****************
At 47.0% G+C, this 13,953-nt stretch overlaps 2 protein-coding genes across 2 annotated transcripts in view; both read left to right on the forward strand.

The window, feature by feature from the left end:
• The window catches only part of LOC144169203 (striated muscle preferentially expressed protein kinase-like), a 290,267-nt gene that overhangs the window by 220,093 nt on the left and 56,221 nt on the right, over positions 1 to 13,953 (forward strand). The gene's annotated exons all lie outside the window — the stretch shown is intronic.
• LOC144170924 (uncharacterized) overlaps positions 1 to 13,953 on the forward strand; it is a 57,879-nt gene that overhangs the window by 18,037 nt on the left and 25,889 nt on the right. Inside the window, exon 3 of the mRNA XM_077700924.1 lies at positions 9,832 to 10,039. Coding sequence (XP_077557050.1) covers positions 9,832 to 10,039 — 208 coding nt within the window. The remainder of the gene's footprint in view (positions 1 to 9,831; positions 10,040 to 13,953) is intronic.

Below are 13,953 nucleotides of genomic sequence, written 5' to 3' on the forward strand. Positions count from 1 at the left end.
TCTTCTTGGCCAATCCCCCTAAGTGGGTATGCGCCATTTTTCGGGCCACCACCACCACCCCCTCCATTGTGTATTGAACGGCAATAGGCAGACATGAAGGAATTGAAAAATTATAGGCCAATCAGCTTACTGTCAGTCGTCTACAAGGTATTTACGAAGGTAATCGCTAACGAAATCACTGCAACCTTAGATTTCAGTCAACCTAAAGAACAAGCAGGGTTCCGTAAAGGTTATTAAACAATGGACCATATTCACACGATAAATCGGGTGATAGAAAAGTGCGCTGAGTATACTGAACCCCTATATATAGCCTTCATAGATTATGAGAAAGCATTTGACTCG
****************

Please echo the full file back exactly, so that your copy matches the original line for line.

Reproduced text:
At 47.0% G+C, this 13,953-nt stretch overlaps 2 protein-coding genes across 2 annotated transcripts in view; both read left to right on the forward strand.

The window, feature by feature from the left end:
• The window catches only part of LOC144169203 (striated muscle preferentially expressed protein kinase-like), a 290,267-nt gene that overhangs the window by 220,093 nt on the left and 56,221 nt on the right, over positions 1 to 13,953 (forward strand). The gene's annotated exons all lie outside the window — the stretch shown is intronic.
• LOC144170924 (uncharacterized) overlaps positions 1 to 13,953 on the forward strand; it is a 57,879-nt gene that overhangs the window by 18,037 nt on the left and 25,889 nt on the right. Inside the window, exon 3 of the mRNA XM_077700924.1 lies at positions 9,832 to 10,039. Coding sequence (XP_077557050.1) covers positions 9,832 to 10,039 — 208 coding nt within the window. The remainder of the gene's footprint in view (positions 1 to 9,831; positions 10,040 to 13,953) is intronic.

Below are 13,953 nucleotides of genomic sequence, written 5' to 3' on the forward strand. Positions count from 1 at the left end.
TCTTCTTGGCCAATCCCCCTAAGTGGGTATGCGCCATTTTTCGGGCCACCACCACCACCCCCTCCATTGTGTATTGAACGGCAATAGGCAGACATGAAGGAATTGAAAAATTATAGGCCAATCAGCTTACTGTCAGTCGTCTACAAGGTATTTACGAAGGTAATCGCTAACGAAATCACTGCAACCTTAGATTTCAGTCAACCTAAAGAACAAGCAGGGTTCCGTAAAGGTTATTAAACAATGGACCATATTCACACGATAAATCGGGTGATAGAAAAGTGCGCTGAGTATACTGAACCCCTATATATAGCCTTCATAGATTATGAGAAAGCATTTGACTCG